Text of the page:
Paul Biya has been re-elected president of Cameroon for his seventh term, winning 71.28 percent of the votes, the Constitutional Council announced on Monday.
The candidate of the Cameroon Renaissance Movement (CRM) Maurice Kamto came second with 14.23 percent of votes, while Joshua Osih of the main opposition Social Democratic Front (SDF) collected only 3.35 percent.
Nine candidates competed in the Oct. 7 election.
According to official statistics, 3,590,681 of 6,667,754 registered voters cast their ballots, making a turnout of 53.85 percent, compared with 65.82 percent in 2011 and 82.83 percent in 2004.
The turnout was low in the English-speaking zone, which is the SDF’s base, where less than 10 percent of registered voters cast their ballots, amid threats from armed secessionists to disrupt the polls.
For two years, the English-speaking minority, representing 20 percent of the national population, have protested against what they described as marginalization and “francization” vis-à-vis the central government.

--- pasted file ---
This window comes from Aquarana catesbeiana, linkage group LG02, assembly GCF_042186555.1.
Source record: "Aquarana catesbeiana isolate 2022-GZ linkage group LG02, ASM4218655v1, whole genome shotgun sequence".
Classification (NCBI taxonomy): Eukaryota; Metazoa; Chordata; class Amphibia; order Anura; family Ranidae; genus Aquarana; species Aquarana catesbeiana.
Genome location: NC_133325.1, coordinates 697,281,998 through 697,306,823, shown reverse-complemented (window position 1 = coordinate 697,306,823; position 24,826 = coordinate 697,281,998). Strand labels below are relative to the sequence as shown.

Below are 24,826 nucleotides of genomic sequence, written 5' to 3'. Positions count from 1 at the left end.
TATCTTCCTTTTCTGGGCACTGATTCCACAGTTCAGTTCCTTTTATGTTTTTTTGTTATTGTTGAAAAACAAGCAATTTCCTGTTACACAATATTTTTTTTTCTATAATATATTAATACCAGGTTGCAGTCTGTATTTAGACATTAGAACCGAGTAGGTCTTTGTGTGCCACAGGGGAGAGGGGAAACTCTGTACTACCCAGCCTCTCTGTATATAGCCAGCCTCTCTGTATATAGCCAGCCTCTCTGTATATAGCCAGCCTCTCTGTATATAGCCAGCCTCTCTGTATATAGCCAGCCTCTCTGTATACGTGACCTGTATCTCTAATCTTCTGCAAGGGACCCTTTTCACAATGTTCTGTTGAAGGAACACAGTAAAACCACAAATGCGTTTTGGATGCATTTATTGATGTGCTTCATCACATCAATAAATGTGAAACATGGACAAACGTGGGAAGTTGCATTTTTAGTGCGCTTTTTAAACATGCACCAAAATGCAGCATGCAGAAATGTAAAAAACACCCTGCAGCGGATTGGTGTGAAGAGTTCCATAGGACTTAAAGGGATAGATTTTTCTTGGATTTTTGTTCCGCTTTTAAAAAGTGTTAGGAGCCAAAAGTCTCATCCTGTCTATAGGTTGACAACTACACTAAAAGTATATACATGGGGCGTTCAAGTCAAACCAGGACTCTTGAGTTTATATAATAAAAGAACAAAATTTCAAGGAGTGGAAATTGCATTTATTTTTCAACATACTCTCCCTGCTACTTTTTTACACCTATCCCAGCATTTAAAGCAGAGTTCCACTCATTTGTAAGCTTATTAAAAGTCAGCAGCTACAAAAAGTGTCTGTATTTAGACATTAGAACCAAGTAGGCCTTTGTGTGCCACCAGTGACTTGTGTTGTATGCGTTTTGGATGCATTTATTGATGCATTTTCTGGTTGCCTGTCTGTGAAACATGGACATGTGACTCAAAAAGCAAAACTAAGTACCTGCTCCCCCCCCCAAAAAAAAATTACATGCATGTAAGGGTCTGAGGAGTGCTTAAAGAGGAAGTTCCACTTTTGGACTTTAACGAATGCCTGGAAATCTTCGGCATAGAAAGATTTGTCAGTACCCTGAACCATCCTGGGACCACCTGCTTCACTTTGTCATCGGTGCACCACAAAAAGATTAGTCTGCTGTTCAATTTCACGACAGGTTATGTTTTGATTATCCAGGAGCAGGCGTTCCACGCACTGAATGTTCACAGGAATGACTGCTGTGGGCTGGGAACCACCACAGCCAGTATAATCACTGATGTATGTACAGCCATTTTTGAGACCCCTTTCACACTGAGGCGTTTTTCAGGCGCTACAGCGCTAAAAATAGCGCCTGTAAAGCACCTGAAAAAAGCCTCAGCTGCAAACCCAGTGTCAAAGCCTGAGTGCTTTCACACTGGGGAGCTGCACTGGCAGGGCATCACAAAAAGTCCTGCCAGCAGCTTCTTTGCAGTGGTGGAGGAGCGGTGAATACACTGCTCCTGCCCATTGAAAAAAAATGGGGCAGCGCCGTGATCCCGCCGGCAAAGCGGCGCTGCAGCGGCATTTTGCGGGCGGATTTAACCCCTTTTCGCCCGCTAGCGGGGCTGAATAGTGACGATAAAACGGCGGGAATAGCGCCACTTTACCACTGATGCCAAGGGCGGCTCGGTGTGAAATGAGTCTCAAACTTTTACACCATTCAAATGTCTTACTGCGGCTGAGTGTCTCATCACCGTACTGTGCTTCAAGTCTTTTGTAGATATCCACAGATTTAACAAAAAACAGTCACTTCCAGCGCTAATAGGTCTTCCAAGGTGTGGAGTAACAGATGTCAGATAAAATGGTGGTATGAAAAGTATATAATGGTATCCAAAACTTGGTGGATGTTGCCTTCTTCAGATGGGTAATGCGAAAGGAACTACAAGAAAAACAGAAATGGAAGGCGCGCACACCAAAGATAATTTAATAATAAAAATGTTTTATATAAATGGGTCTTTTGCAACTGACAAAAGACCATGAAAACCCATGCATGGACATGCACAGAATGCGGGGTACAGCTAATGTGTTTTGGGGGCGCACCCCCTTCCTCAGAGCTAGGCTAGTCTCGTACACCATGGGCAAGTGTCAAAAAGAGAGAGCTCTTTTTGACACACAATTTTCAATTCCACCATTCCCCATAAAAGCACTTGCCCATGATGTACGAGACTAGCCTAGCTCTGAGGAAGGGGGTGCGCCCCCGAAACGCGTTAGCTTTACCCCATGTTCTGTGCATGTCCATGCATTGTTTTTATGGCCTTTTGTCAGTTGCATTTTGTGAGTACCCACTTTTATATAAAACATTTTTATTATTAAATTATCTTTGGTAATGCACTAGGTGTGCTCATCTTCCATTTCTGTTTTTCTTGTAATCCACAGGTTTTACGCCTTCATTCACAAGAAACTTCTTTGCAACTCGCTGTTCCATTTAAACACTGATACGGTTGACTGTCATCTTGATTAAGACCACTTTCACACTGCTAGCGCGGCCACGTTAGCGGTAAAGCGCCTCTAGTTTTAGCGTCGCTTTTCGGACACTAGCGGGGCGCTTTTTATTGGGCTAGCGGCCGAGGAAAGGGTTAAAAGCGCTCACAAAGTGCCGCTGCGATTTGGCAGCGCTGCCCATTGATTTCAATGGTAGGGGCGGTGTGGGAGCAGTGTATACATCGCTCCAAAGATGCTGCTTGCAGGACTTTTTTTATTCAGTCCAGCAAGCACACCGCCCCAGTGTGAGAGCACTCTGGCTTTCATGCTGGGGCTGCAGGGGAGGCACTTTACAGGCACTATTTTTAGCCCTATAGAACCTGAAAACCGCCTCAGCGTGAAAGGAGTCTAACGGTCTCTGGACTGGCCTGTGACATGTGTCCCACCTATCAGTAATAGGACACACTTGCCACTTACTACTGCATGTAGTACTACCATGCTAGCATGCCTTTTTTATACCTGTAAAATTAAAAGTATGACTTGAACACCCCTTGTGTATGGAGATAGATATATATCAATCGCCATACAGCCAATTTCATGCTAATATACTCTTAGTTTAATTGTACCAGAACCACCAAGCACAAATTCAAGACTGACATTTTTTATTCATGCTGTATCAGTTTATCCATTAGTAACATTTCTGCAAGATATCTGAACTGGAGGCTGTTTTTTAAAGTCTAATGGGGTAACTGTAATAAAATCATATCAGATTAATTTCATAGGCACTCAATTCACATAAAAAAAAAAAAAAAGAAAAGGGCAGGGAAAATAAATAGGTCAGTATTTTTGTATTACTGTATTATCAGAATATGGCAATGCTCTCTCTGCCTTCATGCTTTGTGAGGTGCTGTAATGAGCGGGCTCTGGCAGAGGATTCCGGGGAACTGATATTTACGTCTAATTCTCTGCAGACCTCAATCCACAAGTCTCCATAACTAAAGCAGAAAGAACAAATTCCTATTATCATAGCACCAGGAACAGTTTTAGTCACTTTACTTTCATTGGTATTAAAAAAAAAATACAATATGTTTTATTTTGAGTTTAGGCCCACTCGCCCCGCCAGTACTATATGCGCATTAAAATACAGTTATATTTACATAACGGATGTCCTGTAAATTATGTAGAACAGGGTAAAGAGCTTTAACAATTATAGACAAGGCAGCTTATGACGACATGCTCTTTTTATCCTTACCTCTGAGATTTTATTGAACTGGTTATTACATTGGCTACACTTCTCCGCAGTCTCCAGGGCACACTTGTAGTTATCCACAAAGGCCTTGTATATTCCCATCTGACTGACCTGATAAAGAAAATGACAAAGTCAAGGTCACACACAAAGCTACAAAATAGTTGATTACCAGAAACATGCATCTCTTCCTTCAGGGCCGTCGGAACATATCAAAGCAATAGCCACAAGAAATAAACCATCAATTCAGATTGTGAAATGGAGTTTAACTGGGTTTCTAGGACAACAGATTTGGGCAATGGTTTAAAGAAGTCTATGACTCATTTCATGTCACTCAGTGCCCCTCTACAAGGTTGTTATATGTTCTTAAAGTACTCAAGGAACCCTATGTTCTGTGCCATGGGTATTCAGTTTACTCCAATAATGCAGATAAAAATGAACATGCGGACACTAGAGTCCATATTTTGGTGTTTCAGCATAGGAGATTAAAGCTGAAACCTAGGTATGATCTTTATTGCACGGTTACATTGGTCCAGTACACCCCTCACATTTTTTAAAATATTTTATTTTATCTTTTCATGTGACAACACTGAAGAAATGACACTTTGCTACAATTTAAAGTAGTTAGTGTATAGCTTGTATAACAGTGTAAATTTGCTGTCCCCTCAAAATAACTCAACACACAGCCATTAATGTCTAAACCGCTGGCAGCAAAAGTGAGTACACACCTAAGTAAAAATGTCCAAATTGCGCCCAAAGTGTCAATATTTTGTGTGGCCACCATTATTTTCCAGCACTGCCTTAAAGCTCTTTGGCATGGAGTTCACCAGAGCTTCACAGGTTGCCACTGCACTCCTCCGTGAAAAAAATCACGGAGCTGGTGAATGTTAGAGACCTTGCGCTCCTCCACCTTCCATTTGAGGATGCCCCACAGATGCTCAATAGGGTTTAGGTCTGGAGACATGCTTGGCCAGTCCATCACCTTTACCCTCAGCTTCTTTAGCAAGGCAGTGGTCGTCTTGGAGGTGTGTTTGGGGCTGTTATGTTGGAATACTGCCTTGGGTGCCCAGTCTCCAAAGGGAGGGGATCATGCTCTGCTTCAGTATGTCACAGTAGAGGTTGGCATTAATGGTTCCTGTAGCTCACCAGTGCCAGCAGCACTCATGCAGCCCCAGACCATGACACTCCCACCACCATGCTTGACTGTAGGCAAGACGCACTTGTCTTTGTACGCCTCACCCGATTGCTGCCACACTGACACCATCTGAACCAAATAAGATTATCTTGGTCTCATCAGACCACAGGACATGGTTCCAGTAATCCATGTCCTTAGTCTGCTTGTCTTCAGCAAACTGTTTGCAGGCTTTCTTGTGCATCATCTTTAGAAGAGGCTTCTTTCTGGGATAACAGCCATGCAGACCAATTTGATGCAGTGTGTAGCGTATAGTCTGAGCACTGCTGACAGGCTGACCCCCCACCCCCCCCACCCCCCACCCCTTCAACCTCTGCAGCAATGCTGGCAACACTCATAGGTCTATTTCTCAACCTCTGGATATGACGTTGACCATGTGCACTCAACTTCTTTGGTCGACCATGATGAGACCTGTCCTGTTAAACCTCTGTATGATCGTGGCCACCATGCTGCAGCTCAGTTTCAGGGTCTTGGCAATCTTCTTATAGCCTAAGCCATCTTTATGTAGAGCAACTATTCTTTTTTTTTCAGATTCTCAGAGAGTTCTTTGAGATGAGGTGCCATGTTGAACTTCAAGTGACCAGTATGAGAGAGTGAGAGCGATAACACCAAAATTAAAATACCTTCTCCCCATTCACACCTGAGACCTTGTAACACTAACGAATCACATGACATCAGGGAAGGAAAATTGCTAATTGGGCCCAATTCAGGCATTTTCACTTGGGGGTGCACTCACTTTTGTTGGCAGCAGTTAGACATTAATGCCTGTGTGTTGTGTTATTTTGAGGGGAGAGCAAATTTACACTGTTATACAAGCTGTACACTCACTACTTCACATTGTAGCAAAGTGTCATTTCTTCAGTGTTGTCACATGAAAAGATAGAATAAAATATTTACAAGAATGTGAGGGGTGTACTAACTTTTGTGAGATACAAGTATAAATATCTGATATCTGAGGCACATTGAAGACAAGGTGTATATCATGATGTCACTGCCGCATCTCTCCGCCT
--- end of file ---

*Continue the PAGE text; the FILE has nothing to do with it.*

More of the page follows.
Armed clashes between Cameroonian security forces and separatists, now considered by the government as terrorists, have caused heavy casualties. Many were displaced.
Biya, 85, has been in office since 1982.
In the next seven years, he will continue “the decentralization in a united and indivisible Cameroon,” Biya said during his campaign.
On Oct. 19, the Constitutional Council rejected the last of 18 post-election petitions demanding the cancellation of the poll.
The Constitutional Council’s president, Clement Atangana, said the election was “free, transparent, peaceful, and credible.”
According to the electoral code, Biya is expected to take oath of office in no more than 15 days.